Sunday 03.02.2014 New York Times Digest


1. The Last, Disposable Action Hero

“Almost any actor, even some of Hollywood’s most scrawny, can be physically transformed for the part if he’s willing to put in the hard work. The studios know this, which is why any inexpensive unknown can be chosen.”

2. Popular Tech Gathering Faces Growing Pains

“The whole notion of ‘geek’ has changed in the culture in the last decade. It’s gone from this pejorative put-down to ‘geeks are kind of cool.’”

3. Brooklyn Communal Cool: The Brand

“A collective that some might consider a commune, eight roommates, most of them musicians and artists, share meals and expenses, use a Google doc to keep track of their chores, and pitch in to shop for groceries and stock the bathrooms. In addition to the core members, there is a vast network of friends and former residents — a total of 35 people have lived at the Clubhouse since it was established five years ago — who crash on the couches, often for indefinite periods. There’s a waiting list for residency, and the application, as it were, includes having to ‘vibe out’ with current members, including the house’s founder and de facto president, Andrew Thomas Reid, 29.”

4. A Farmer’s Breakfast, and Then a Wander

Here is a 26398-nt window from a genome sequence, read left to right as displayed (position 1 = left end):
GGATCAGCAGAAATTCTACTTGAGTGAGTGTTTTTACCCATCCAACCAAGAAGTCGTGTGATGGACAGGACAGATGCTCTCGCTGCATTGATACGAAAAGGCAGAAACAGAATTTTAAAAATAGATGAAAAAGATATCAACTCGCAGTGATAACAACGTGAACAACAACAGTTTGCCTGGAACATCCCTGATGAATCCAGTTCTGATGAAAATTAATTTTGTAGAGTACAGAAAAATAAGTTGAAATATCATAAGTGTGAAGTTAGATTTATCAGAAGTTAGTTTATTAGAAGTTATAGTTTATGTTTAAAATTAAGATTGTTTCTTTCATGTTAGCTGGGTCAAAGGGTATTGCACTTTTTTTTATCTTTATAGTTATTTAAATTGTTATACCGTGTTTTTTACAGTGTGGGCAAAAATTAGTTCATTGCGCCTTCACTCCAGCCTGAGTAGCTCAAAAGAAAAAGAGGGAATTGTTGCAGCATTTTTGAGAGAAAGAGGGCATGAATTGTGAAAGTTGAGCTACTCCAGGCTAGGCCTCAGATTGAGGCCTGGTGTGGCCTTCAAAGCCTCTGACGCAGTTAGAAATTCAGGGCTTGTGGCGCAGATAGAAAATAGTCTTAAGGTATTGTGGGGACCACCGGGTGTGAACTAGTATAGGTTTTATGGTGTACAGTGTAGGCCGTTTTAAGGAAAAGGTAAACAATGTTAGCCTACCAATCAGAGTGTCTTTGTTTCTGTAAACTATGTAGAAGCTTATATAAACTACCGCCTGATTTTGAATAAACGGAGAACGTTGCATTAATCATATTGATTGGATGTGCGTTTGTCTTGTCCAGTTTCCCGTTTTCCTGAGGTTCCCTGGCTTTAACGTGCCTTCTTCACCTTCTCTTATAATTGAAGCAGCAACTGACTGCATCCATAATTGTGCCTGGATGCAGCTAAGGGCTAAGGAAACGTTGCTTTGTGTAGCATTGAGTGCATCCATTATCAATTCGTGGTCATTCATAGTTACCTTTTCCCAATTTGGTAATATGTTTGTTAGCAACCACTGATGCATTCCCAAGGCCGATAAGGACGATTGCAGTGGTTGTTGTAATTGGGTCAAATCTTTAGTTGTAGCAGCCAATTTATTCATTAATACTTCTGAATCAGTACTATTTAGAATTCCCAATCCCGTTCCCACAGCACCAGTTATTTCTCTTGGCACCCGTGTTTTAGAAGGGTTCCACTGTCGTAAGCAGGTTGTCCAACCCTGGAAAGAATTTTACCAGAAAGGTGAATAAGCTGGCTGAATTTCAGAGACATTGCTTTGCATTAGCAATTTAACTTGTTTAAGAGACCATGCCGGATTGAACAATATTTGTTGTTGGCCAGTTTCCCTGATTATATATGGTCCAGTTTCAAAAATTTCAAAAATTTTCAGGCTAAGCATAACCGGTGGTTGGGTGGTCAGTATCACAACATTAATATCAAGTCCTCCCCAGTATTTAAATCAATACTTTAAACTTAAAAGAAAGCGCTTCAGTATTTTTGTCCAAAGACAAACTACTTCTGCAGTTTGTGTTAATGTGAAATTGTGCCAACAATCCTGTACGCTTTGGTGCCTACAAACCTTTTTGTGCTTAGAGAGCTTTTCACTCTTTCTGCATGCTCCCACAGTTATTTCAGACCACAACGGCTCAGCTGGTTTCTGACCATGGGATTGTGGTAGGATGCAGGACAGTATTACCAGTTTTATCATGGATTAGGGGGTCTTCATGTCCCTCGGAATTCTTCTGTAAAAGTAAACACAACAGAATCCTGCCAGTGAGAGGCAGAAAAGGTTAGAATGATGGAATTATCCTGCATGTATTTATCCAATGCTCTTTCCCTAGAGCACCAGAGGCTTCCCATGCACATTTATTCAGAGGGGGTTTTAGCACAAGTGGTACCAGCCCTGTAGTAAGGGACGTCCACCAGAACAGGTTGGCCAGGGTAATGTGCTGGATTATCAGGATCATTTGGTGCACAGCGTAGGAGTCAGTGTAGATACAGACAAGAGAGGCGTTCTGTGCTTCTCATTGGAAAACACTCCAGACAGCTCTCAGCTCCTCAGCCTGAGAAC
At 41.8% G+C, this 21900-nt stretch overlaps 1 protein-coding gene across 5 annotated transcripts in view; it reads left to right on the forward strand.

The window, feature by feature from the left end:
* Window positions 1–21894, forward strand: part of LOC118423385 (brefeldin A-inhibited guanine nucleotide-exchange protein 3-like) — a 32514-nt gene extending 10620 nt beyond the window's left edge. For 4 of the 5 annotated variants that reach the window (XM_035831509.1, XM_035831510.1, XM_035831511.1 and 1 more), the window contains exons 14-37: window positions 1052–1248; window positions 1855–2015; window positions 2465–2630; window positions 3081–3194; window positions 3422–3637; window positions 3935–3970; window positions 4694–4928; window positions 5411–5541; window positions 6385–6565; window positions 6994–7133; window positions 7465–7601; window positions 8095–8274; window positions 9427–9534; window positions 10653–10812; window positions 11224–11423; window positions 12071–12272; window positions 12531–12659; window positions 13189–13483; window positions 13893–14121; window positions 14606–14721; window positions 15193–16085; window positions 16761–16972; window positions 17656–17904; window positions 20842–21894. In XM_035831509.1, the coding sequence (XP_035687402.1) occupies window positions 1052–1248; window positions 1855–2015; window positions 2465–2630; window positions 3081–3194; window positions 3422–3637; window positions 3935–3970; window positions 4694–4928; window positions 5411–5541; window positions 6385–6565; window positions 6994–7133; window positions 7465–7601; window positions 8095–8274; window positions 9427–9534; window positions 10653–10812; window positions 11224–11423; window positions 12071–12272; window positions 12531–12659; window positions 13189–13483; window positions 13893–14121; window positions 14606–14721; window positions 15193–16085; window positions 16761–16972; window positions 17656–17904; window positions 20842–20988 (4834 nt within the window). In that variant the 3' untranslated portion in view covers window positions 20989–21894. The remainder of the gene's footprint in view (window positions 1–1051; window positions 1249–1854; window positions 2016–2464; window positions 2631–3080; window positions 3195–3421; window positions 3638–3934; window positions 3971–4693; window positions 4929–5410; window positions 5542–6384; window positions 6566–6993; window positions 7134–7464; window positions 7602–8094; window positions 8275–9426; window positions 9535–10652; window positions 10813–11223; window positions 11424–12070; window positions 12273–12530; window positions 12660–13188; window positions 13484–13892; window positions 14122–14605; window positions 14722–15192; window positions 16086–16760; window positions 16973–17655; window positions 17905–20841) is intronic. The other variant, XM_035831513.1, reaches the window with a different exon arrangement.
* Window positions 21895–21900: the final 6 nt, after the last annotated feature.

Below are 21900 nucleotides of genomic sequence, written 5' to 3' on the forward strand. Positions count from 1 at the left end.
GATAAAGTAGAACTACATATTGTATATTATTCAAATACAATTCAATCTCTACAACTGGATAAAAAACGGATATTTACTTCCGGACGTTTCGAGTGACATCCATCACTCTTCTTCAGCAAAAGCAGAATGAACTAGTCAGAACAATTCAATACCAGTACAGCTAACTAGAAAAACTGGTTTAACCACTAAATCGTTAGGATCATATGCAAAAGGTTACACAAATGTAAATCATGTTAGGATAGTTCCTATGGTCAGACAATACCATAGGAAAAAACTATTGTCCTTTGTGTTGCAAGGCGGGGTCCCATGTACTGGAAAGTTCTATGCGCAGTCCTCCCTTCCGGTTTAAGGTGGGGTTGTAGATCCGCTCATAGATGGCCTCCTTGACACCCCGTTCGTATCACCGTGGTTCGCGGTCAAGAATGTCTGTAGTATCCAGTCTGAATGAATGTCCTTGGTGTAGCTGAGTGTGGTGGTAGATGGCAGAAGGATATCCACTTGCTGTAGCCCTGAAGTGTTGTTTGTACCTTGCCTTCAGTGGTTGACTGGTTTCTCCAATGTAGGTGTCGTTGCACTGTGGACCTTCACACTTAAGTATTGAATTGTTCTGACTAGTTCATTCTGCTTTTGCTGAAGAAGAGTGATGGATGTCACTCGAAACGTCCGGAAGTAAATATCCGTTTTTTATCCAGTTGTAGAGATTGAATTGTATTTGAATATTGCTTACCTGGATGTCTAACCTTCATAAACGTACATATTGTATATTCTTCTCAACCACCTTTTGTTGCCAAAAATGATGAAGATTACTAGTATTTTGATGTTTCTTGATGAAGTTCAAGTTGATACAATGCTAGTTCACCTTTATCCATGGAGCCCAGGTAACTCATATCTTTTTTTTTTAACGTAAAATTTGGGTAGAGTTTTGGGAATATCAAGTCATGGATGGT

“My default mode is to wander.”

5. The Monuments of Tech

“Increasingly, Silicon Valley companies are paying builders to fuse their values of speed, change and productivity with their perceived corporate smarts and quirkiness. It is a big shift. Silicon Valley long prided itself on building world-changing technologies from the humble garage, or the nondescript office park. The new spaces are more distinctive, as companies seek to build a consumer profile and maybe even lasting loyalty.”

6. The Rolling Robot Will Connect You Now

“It’s also possible that the machines could too easily replace the important emotional contact of actual visits.”

7. Where Sounds Have No Barrier

“In some ways, we are still like animals in the forest, he said, listening for sudden or unexpected sounds — or even the absence of sound.”

8. The Education of a Craftsman

“I love that the work is still blue-collar but requires a lot of knowledge. There will always be a need for skilled craftsmen.”

9. Download: Antonin Baudry

“Life without music would be hardly bearable for me. These days, I’m back to my very favorite music — the suites for unaccompanied cello by Bach and the first albums of Metallica. They are surprisingly closer to each other than you would think. The instruments are different and the sound is different but Metallica basically is using some of the same classical melodies as Bach. I switch from Bach to Metallica and vice versa. It depends on the mood of the day.”

10. The Sound of Philadelphia Fades Out

“The beauty of the Philly accent, and I should point out it’s mostly to whites that these sweeping statements apply, is its mashing-up of the Northern and Southern.”

11. The End of the ‘Developing World’

“It’s time that we start describing the world as ‘fat’ or ‘lean.’”

12. College, the Great Unleveler

“More Americans than ever enroll in college, but the graduates who emerge a few years later indicate that instead of reducing inequality, our system of higher education reinforces it.”